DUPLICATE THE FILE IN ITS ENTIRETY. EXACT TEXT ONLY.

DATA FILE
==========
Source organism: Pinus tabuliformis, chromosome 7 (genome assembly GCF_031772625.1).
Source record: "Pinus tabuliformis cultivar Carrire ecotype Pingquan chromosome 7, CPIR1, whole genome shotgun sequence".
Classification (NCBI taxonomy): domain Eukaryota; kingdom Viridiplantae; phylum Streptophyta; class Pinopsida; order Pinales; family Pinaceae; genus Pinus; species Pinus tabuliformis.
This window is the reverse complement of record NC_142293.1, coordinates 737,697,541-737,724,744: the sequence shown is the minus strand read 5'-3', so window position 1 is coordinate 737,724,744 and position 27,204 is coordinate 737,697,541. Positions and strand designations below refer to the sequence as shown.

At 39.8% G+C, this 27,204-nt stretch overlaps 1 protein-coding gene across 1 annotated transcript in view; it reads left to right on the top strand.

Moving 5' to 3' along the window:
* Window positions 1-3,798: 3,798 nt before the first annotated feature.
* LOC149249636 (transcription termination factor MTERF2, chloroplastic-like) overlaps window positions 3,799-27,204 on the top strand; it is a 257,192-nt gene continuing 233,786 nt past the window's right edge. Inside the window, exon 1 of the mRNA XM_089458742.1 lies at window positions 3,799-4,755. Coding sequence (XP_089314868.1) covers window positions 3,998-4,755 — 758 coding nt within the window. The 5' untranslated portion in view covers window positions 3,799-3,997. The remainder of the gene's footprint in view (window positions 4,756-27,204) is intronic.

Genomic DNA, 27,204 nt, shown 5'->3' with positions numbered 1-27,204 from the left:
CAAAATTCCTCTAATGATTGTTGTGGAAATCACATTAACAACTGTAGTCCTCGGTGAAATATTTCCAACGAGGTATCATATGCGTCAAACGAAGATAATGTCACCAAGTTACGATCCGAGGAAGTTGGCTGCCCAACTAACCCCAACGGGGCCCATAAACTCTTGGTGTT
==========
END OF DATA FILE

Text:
Source organism: Pinus tabuliformis, chromosome 7 (genome assembly GCF_031772625.1).
Source record: "Pinus tabuliformis cultivar Carrire ecotype Pingquan chromosome 7, CPIR1, whole genome shotgun sequence".
Classification (NCBI taxonomy): domain Eukaryota; kingdom Viridiplantae; phylum Streptophyta; class Pinopsida; order Pinales; family Pinaceae; genus Pinus; species Pinus tabuliformis.
This window is the reverse complement of record NC_142293.1, coordinates 737,697,541-737,724,744: the sequence shown is the minus strand read 5'-3', so window position 1 is coordinate 737,724,744 and position 27,204 is coordinate 737,697,541. Positions and strand designations below refer to the sequence as shown.

At 39.8% G+C, this 27,204-nt stretch overlaps 1 protein-coding gene across 1 annotated transcript in view; it reads left to right on the top strand.

Moving 5' to 3' along the window:
* Window positions 1-3,798: 3,798 nt before the first annotated feature.
* LOC149249636 (transcription termination factor MTERF2, chloroplastic-like) overlaps window positions 3,799-27,204 on the top strand; it is a 257,192-nt gene continuing 233,786 nt past the window's right edge. Inside the window, exon 1 of the mRNA XM_089458742.1 lies at window positions 3,799-4,755. Coding sequence (XP_089314868.1) covers window positions 3,998-4,755 — 758 coding nt within the window. The 5' untranslated portion in view covers window positions 3,799-3,997. The remainder of the gene's footprint in view (window positions 4,756-27,204) is intronic.

Genomic DNA, 27,204 nt, shown 5'->3' with positions numbered 1-27,204 from the left:
CAAAATTCCTCTAATGATTGTTGTGGAAATCACATTAACAACTGTAGTCCTCGGTGAAATATTTCCAACGAGGTATCATATGCGTCAAACGAAGATAATGTCACCAAGTTACGATCCGAGGAAGTTGGCTGCCCAACTAACCCCAACGGGGCCCATAAACTCTTGGTGTT